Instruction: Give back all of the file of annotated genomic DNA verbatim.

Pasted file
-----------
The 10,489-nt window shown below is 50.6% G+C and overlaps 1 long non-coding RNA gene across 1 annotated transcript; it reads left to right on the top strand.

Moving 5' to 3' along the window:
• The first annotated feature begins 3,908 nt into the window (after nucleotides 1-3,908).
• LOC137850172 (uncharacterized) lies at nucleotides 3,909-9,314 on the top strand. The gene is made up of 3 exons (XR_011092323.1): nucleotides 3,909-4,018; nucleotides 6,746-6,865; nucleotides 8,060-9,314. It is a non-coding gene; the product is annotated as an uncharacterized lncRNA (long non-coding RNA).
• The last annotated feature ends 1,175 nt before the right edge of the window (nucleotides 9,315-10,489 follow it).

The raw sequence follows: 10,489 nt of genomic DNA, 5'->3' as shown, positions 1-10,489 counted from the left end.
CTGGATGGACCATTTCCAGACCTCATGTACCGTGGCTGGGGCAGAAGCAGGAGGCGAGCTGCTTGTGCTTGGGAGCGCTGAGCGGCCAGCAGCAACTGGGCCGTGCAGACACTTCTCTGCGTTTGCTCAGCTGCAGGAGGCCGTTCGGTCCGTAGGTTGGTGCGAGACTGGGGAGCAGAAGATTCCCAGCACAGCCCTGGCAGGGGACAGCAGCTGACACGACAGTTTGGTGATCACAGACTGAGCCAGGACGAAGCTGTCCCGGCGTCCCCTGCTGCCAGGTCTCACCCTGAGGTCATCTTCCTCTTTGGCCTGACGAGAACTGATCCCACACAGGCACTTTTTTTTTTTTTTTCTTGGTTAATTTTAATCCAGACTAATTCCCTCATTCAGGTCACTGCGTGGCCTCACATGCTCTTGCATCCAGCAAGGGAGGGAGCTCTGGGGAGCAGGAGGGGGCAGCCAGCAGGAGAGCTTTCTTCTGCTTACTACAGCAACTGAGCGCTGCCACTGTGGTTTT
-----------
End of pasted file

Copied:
The 10,489-nt window shown below is 50.6% G+C and overlaps 1 long non-coding RNA gene across 1 annotated transcript; it reads left to right on the top strand.

Moving 5' to 3' along the window:
• The first annotated feature begins 3,908 nt into the window (after nucleotides 1-3,908).
• LOC137850172 (uncharacterized) lies at nucleotides 3,909-9,314 on the top strand. The gene is made up of 3 exons (XR_011092323.1): nucleotides 3,909-4,018; nucleotides 6,746-6,865; nucleotides 8,060-9,314. It is a non-coding gene; the product is annotated as an uncharacterized lncRNA (long non-coding RNA).
• The last annotated feature ends 1,175 nt before the right edge of the window (nucleotides 9,315-10,489 follow it).

The raw sequence follows: 10,489 nt of genomic DNA, 5'->3' as shown, positions 1-10,489 counted from the left end.
CTGGATGGACCATTTCCAGACCTCATGTACCGTGGCTGGGGCAGAAGCAGGAGGCGAGCTGCTTGTGCTTGGGAGCGCTGAGCGGCCAGCAGCAACTGGGCCGTGCAGACACTTCTCTGCGTTTGCTCAGCTGCAGGAGGCCGTTCGGTCCGTAGGTTGGTGCGAGACTGGGGAGCAGAAGATTCCCAGCACAGCCCTGGCAGGGGACAGCAGCTGACACGACAGTTTGGTGATCACAGACTGAGCCAGGACGAAGCTGTCCCGGCGTCCCCTGCTGCCAGGTCTCACCCTGAGGTCATCTTCCTCTTTGGCCTGACGAGAACTGATCCCACACAGGCACTTTTTTTTTTTTTTTCTTGGTTAATTTTAATCCAGACTAATTCCCTCATTCAGGTCACTGCGTGGCCTCACATGCTCTTGCATCCAGCAAGGGAGGGAGCTCTGGGGAGCAGGAGGGGGCAGCCAGCAGGAGAGCTTTCTTCTGCTTACTACAGCAACTGAGCGCTGCCACTGTGGTTTT